A NATIONAL budget does not merely mean the annual financial accounts of a country; it rather provides for a political and philosophical sense of direction towards economic development. The national budget, with the total outlay of Tk 5,231.9 billion, that the finance minister proposed, and the prime minister partly read out, in the parliament on Thursday for the 2019–2020 financial year very well subsumes the political direction at hand. But the political direction, unfortunately, is twisted and tilted to favour the rich, who having owned most of the nation’s wealth account for a small portion of the population. This is also inconsistent with the principles of Bangladesh’s war for liberation which envisaged an egalitarian economy, with no disparity, financial and otherwise, across social strata. What is worryingly evident in the budget proposal is that it has largely showed restraints in clearly spelling out any measures that it rhetorically claims to have in the egalitarian distribution of wealth, creation of employment and enhancement of income while it has been loud in affording the rich benefits that they have already enjoyed, depriving the teeming millions for ages and creating the scope for inequality in society to widen further.
The budget proposes no increase in the tax-free income limit, keeping it unchanged at Tk 250,000, which chooses to ignore the impact of inflation on low-earning individual tax-payers. But it proposes an increase in the surcharge-free limit of net assets of Tk 25 million by Tk 5 million which would benefit the rich. It proposes the legalisation of undisclosed money by way of a reduction in tax on the purchase of flats and land and by way of investment in economic zones and hi-tech parks with a 10 per cent tax. Such a budgetary provision is a breach of the ruling Awami League’s electoral pledges. In addition, such scopes, which the government thinks would increase private investment, is said to have failed to work in the past. The budget proposes an additional allocation of Tk 28.25 billion in cash incentive for apparel export and an allocation of Tk 30.6 billion for a 2 per cent incentive for remittances, which is said to be setting a bad precedent by way of creating multiple exchange rates. It also proposes the implementation of the Value Added Tax Act, enacted in 2012, with multiple rates but fails to suggest a tariff measure for some essential commodity such as cooking oil and sugar, which is likely to hurt people of middle and low income. The budget proposal also overlooks agriculture, which employs the largest single work force, by way of a 5.4 per cent allocation when it was 5.7 per cent in the 2019 financial year albeit with an increased allocation in monetary terms. It also proposes a not-so-high increase in allocation for education, this time with 11.68 per cent of the total outlay against 11.4 per cent in the outgoing financial year.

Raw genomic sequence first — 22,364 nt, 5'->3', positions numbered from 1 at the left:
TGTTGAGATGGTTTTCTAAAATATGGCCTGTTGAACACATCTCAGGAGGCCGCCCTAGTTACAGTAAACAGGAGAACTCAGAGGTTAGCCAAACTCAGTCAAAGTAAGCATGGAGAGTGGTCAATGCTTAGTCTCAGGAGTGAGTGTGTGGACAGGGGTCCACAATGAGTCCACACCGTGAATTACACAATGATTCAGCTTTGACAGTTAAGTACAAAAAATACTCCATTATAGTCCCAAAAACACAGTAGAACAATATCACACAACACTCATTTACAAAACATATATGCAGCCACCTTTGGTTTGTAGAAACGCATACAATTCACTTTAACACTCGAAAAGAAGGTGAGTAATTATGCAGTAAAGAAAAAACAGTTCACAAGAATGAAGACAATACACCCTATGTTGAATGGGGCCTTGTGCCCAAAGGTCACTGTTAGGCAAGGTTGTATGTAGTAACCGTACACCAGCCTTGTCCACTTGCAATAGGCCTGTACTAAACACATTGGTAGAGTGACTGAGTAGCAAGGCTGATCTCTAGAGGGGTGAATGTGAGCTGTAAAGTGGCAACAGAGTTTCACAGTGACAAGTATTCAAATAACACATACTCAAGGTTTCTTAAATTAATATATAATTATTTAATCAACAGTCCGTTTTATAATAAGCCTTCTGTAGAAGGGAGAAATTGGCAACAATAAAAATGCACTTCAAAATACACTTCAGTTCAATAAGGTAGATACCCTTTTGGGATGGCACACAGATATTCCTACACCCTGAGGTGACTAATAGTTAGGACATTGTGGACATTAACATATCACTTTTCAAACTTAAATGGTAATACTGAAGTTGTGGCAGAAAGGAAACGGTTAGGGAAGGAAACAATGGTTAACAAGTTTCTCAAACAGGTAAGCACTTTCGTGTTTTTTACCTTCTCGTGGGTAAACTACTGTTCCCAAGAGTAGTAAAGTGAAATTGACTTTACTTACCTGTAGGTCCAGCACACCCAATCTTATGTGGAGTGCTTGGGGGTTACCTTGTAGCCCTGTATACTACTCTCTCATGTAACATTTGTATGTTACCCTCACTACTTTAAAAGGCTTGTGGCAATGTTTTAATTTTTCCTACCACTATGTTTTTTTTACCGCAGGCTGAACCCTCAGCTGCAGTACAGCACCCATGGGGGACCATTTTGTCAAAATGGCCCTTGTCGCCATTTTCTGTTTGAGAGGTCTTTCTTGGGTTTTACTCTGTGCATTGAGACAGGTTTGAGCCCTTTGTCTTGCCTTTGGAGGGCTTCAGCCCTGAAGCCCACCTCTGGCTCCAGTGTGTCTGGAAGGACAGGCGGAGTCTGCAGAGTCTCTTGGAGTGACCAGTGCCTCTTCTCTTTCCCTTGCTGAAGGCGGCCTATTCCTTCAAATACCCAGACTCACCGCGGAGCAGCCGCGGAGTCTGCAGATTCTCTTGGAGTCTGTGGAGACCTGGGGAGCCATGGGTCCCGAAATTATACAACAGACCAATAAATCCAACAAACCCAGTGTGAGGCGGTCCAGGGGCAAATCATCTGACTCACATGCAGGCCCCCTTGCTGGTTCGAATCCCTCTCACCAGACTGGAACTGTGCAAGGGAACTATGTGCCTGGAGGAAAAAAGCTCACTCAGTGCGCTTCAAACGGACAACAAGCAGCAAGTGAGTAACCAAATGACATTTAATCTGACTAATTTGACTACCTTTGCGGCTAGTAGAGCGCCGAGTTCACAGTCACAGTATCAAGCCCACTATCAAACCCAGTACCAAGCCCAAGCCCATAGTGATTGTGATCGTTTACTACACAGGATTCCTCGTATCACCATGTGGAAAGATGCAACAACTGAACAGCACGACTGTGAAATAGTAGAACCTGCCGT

The rich-friendly budget proposal, which almost all business quarters have readily welcomed, vainly talks about wealth redistribution and employment creation as it lacks direction on ways to do them to make society egalitarian. The government, in a situation like this, must review the budget proposal, taking more the interest of the middle- and low-income people keeping in mind the liberation war promises of Bangladesh — equality, human dignity and social justice.
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